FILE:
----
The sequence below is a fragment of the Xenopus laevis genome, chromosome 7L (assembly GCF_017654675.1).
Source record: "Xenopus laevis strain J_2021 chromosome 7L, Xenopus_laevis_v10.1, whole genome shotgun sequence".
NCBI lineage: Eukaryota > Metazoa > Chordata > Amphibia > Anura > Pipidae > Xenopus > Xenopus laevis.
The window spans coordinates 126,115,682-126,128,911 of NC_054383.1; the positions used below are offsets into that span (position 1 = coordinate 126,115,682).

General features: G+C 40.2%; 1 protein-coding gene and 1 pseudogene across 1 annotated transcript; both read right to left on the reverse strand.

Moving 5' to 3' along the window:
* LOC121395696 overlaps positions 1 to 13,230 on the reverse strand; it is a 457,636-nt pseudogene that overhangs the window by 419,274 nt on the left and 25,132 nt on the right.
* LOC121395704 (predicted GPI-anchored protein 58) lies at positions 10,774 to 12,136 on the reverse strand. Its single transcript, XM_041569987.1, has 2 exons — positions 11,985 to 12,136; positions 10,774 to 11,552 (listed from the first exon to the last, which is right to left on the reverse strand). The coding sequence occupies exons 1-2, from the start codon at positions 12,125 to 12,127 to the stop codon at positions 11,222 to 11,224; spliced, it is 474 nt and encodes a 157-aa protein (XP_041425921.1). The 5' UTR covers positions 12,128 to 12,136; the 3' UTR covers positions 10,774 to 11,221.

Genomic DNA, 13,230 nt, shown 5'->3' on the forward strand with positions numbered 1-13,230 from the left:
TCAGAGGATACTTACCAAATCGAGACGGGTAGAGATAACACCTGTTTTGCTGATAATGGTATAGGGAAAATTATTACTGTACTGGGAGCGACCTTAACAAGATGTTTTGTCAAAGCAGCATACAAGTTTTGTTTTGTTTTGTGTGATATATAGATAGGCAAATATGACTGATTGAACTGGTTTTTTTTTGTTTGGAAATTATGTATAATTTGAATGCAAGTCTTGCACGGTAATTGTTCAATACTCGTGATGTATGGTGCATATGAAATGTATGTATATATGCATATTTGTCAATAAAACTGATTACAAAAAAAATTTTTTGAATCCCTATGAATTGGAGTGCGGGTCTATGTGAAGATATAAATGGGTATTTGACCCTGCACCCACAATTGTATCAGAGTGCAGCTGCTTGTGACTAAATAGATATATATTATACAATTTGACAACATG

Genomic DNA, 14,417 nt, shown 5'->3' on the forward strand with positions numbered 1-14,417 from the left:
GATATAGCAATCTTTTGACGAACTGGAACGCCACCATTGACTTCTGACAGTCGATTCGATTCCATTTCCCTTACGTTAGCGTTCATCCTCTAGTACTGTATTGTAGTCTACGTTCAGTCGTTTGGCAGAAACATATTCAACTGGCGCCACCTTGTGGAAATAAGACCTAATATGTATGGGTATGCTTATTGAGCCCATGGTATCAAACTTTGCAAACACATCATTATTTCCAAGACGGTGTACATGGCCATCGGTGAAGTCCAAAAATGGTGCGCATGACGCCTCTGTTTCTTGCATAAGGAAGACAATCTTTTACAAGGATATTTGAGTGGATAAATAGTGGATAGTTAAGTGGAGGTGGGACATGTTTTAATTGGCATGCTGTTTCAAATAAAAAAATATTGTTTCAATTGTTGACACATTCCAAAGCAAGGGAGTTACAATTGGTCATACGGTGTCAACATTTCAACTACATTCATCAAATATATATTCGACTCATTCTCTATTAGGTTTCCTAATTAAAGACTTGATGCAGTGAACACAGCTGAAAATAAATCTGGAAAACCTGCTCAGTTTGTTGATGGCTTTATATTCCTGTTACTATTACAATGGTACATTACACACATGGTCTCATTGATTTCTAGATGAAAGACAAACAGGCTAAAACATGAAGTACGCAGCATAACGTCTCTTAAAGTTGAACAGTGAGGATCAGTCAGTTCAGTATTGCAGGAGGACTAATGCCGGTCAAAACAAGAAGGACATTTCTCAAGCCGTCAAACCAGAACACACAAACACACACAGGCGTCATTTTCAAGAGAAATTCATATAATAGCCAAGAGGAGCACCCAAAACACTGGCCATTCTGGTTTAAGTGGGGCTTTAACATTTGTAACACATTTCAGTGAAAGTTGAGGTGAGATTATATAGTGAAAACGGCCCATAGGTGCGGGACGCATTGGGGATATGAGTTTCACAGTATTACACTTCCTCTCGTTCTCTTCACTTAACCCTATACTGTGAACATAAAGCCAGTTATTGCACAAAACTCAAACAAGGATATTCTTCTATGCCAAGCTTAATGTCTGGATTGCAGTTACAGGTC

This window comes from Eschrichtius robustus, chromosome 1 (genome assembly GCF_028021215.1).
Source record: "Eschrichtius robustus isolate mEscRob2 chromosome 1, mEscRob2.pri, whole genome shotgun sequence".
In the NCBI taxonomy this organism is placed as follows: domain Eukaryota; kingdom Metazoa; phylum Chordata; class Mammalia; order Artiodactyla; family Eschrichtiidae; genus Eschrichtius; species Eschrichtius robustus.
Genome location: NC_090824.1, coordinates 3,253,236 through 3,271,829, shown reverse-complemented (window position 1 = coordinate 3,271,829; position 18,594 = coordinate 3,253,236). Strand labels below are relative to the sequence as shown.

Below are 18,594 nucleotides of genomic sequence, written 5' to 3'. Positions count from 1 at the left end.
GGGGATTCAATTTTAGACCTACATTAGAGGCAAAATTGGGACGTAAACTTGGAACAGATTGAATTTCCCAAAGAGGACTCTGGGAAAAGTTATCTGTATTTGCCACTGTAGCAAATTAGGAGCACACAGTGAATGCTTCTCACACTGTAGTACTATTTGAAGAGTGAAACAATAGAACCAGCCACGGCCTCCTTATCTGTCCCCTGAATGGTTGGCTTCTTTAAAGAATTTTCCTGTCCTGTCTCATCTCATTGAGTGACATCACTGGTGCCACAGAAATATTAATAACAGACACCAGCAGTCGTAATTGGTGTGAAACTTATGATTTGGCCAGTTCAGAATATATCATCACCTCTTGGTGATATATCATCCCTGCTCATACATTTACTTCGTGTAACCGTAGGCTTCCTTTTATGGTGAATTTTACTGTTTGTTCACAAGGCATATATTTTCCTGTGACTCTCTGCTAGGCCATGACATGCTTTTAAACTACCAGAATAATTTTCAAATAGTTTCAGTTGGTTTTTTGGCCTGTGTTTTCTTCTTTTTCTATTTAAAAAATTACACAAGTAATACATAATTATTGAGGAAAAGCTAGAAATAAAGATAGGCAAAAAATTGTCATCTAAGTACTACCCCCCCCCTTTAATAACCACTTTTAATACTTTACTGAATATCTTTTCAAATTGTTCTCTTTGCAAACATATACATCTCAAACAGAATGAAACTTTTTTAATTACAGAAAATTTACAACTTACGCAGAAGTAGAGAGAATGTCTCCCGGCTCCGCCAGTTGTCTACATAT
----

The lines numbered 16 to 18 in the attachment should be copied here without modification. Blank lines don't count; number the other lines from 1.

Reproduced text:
Genome location: NC_090824.1, coordinates 3,253,236 through 3,271,829, shown reverse-complemented (window position 1 = coordinate 3,271,829; position 18,594 = coordinate 3,253,236). Strand labels below are relative to the sequence as shown.

Below are 18,594 nucleotides of genomic sequence, written 5' to 3'. Positions count from 1 at the left end.
GGGGATTCAATTTTAGACCTACATTAGAGGCAAAATTGGGACGTAAACTTGGAACAGATTGAATTTCCCAAAGAGGACTCTGGGAAAAGTTATCTGTATTTGCCACTGTAGCAAATTAGGAGCACACAGTGAATGCTTCTCACACTGTAGTACTATTTGAAGAGTGAAACAATAGAACCAGCCACGGCCTCCTTATCTGTCCCCTGAATGGTTGGCTTCTTTAAAGAATTTTCCTGTCCTGTCTCATCTCATTGAGTGACATCACTGGTGCCACAGAAATATTAATAACAGACACCAGCAGTCGTAATTGGTGTGAAACTTATGATTTGGCCAGTTCAGAATATATCATCACCTCTTGGTGATATATCATCCCTGCTCATACATTTACTTCGTGTAACCGTAGGCTTCCTTTTATGGTGAATTTTACTGTTTGTTCACAAGGCATATATTTTCCTGTGACTCTCTGCTAGGCCATGACATGCTTTTAAACTACCAGAATAATTTTCAAATAGTTTCAGTTGGTTTTTTGGCCTGTGTTTTCTTCTTTTTCTATTTAAAAAATTACACAAGTAATACATAATTATTGAGGAAAAGCTAGAAATAAAGATAGGCAAAAAATTGTCATCTAAGTACTACCCCCCCCCTTTAATAACCACTTTTAATACTTTACTGAATATCTTTTCAAATTGTTCTCTTTGCAAACATATACATCTCAAACAGAATGAAACTTTTTTAATTACAGAAAATTTACAACTTACGCAGAAGTAGAGAGAATGTCTCCCGGCTCCGCCAGTTGTCTACATAT